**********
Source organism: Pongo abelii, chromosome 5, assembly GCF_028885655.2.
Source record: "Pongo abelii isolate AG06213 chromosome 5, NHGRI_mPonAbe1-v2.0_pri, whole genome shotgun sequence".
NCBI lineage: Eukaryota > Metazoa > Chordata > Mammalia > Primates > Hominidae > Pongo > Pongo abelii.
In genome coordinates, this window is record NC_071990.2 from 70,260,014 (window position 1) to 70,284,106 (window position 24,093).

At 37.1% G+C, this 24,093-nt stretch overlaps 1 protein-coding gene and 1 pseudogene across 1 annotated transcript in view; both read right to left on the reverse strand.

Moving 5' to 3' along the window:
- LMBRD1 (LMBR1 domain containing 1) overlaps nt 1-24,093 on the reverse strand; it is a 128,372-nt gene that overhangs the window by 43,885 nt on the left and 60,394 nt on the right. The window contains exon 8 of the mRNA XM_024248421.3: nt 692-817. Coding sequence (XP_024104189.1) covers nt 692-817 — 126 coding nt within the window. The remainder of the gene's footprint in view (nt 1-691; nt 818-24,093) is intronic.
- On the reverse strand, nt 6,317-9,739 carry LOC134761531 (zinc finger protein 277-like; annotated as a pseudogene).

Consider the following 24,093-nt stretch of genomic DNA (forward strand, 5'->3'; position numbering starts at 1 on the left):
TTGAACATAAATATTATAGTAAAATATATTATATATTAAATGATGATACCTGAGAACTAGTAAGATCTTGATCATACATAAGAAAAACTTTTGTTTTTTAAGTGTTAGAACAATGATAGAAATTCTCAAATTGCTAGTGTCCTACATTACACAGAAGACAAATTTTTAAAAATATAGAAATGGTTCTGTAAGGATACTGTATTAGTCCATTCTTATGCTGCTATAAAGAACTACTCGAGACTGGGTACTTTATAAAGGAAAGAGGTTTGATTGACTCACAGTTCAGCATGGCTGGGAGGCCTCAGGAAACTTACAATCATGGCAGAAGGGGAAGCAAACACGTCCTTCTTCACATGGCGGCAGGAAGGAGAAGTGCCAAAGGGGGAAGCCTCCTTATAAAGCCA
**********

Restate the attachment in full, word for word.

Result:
Source organism: Pongo abelii, chromosome 5, assembly GCF_028885655.2.
Source record: "Pongo abelii isolate AG06213 chromosome 5, NHGRI_mPonAbe1-v2.0_pri, whole genome shotgun sequence".
NCBI lineage: Eukaryota > Metazoa > Chordata > Mammalia > Primates > Hominidae > Pongo > Pongo abelii.
In genome coordinates, this window is record NC_071990.2 from 70,260,014 (window position 1) to 70,284,106 (window position 24,093).

At 37.1% G+C, this 24,093-nt stretch overlaps 1 protein-coding gene and 1 pseudogene across 1 annotated transcript in view; both read right to left on the reverse strand.

Moving 5' to 3' along the window:
- LMBRD1 (LMBR1 domain containing 1) overlaps nt 1-24,093 on the reverse strand; it is a 128,372-nt gene that overhangs the window by 43,885 nt on the left and 60,394 nt on the right. The window contains exon 8 of the mRNA XM_024248421.3: nt 692-817. Coding sequence (XP_024104189.1) covers nt 692-817 — 126 coding nt within the window. The remainder of the gene's footprint in view (nt 1-691; nt 818-24,093) is intronic.
- On the reverse strand, nt 6,317-9,739 carry LOC134761531 (zinc finger protein 277-like; annotated as a pseudogene).

Consider the following 24,093-nt stretch of genomic DNA (forward strand, 5'->3'; position numbering starts at 1 on the left):
TTGAACATAAATATTATAGTAAAATATATTATATATTAAATGATGATACCTGAGAACTAGTAAGATCTTGATCATACATAAGAAAAACTTTTGTTTTTTAAGTGTTAGAACAATGATAGAAATTCTCAAATTGCTAGTGTCCTACATTACACAGAAGACAAATTTTTAAAAATATAGAAATGGTTCTGTAAGGATACTGTATTAGTCCATTCTTATGCTGCTATAAAGAACTACTCGAGACTGGGTACTTTATAAAGGAAAGAGGTTTGATTGACTCACAGTTCAGCATGGCTGGGAGGCCTCAGGAAACTTACAATCATGGCAGAAGGGGAAGCAAACACGTCCTTCTTCACATGGCGGCAGGAAGGAGAAGTGCCAAAGGGGGAAGCCTCCTTATAAAGCCA